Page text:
Do You Plan to Retire within 10 Years? It’s Time for a Financial Checkup

by Mitchell J. Smilowitz, CPA

If you plan to retire within 10 years, this is a good time to review your financial plan to see if you are on track.  Don’t have a financial plan?  Then this is the perfect time to develop one. Answer these five questions and you’ll be well on your way. Even if you are not retiring within 10 years, considering these issues now will start you on the road to a financially secure retirement.

 1.  How do you want to live in retirement?

The more concrete you can be about your retirement lifestyle, the more accurately you can determine the amount of money you will need.  Here are two major lifestyle issues for you and, if you are married, your spouse to consider. 

  • Location – Do you plan to move to a different location?  Closer to your children and grandchildren?  Do you want to purchase a second home?  Where you live has implications for real estate prices, property and income taxes, health insurance costs and the amount you will spend on food.
  • Activities – What do you plan to do on a day-to-day basis in retirement?  Will you continue to work at least part-time?  Spend time on your hobby? Write a book? Exercise? Volunteer? Travel? How you answer these questions will impact your financial needs in retirement.

 2.  What are your projected retirement expenses?

Once you have an idea of how you want to live when you retire, it’s time to estimate what your preferred lifestyle will cost.  Here are some basic expense categories to consider. 

  • Housing costs include not just your mortgage or rent, but also property taxes, home or renters insurance, utilities and other fees. You may also want to establish a budget to address moving and furnishing costs. (Please note: retired clergy can claim a tax-free parsonage allowance on distributions from your Joint Retirement Board account to cover your housing costs.)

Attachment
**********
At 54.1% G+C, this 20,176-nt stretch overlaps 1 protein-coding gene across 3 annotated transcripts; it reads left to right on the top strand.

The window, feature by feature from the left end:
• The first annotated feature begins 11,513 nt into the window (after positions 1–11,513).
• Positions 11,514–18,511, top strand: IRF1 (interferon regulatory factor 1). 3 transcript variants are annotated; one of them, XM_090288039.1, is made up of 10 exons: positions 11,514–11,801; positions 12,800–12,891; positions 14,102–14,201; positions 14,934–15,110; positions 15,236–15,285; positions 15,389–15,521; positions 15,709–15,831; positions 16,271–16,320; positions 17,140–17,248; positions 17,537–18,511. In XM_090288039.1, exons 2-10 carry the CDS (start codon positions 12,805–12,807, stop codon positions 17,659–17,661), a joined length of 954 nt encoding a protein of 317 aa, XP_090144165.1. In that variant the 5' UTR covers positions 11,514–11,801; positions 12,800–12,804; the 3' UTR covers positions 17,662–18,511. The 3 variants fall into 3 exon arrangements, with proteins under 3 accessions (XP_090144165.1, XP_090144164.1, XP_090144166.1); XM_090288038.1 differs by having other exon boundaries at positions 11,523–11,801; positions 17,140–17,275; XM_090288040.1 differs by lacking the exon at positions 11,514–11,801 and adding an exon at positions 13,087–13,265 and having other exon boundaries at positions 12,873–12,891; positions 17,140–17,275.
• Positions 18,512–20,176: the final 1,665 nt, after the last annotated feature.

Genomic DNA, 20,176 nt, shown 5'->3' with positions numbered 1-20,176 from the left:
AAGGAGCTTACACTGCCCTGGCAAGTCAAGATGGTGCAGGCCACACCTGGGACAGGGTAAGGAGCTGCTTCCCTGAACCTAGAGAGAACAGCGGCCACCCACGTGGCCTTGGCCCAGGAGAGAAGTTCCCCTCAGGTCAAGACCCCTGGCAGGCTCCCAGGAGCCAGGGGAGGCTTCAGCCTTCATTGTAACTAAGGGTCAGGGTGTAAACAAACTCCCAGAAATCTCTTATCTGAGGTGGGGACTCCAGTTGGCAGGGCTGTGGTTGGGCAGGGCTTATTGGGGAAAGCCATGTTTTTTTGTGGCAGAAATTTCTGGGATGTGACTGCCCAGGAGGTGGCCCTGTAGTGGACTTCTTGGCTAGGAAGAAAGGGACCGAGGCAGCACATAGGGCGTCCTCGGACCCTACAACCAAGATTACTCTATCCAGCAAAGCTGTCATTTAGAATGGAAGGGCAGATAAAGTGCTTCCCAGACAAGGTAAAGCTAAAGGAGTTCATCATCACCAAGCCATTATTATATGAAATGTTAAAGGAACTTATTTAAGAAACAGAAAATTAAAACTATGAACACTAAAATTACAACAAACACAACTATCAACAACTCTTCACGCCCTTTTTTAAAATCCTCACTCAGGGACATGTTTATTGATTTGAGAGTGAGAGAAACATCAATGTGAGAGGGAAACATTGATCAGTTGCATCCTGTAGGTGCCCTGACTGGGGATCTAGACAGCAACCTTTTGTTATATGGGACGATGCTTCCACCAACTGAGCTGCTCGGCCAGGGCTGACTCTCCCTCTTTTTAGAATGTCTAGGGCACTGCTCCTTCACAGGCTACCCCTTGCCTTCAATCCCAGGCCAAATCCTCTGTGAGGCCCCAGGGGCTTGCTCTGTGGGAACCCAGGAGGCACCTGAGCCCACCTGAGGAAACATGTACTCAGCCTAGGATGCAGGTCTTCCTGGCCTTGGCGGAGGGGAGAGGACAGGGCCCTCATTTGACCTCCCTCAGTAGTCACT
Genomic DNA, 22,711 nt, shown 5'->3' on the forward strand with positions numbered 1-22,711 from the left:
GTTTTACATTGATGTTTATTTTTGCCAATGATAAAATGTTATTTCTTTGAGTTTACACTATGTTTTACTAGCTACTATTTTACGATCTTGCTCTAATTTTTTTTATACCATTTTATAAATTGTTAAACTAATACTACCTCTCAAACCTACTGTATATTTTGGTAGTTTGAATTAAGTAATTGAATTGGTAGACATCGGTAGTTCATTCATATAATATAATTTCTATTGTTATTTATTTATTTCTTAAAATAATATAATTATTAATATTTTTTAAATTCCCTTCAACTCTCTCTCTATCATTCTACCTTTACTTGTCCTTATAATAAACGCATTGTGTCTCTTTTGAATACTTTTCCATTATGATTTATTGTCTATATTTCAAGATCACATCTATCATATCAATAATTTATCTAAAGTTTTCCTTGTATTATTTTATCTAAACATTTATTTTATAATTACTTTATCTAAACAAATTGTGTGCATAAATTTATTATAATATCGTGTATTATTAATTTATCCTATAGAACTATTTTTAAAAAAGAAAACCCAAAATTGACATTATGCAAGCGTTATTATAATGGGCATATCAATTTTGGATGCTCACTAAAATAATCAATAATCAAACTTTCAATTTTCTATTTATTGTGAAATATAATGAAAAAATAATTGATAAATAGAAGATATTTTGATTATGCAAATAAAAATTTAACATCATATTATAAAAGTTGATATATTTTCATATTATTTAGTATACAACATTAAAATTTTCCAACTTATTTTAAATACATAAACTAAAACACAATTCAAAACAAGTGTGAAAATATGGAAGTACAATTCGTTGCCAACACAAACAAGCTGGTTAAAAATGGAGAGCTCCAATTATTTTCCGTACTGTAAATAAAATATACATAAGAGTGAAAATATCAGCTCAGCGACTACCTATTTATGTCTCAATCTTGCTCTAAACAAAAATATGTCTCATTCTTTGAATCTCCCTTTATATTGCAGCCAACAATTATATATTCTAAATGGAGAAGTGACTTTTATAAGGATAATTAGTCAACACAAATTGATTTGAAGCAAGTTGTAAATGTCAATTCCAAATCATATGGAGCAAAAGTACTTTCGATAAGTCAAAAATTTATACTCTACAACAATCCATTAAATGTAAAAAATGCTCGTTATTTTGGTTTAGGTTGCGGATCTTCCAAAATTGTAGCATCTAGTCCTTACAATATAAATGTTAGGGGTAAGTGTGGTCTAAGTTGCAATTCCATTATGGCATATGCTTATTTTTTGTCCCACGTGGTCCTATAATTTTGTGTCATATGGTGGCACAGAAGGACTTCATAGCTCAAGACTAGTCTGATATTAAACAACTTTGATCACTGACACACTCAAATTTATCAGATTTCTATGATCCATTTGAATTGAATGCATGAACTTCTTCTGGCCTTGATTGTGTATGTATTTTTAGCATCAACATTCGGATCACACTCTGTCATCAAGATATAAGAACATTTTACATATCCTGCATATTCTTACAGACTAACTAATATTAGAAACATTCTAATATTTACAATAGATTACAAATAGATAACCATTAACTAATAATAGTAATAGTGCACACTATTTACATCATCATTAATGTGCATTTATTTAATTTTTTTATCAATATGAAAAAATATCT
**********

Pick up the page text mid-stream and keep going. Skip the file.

• Factor grocery and restaurant costs into your food budget.
  • Transportation expenses can involve maintenance, fuel and insurance costs on your vehicles as well as public transportation.
  • Your choice of Medicare supplements will determine your copays and deductibles.  If you also have long-term care insurance, remember to include this cost in your projection as well.
  • Personal expenses include clothing, haircuts, hobbies, gifts and vacation.
  • Consider the taxes you will owe. Income earned working part-time; interest, dividends and capital gains on your after-tax investments; and, withdrawals from any pre-tax retirement accounts continue to be taxable. However, because your gross income likely will be lower than when you were working full-time, your tax rate may also be lower.  In addition, married couples filing joint tax returns whose income exceeds $32,000 may have to pay income taxes on a portion of their Social Security benefits.
  • Create a reserve fund. The fund should be large enough to allow you to meet an unexpected expense – purchase a car, make a major repair on your house or pay for a medical expense not covered by insurance – without undermining the rest of your budget.

Click here for a sample budgeting worksheet that may be helpful.

 3.  What will your retirement income be?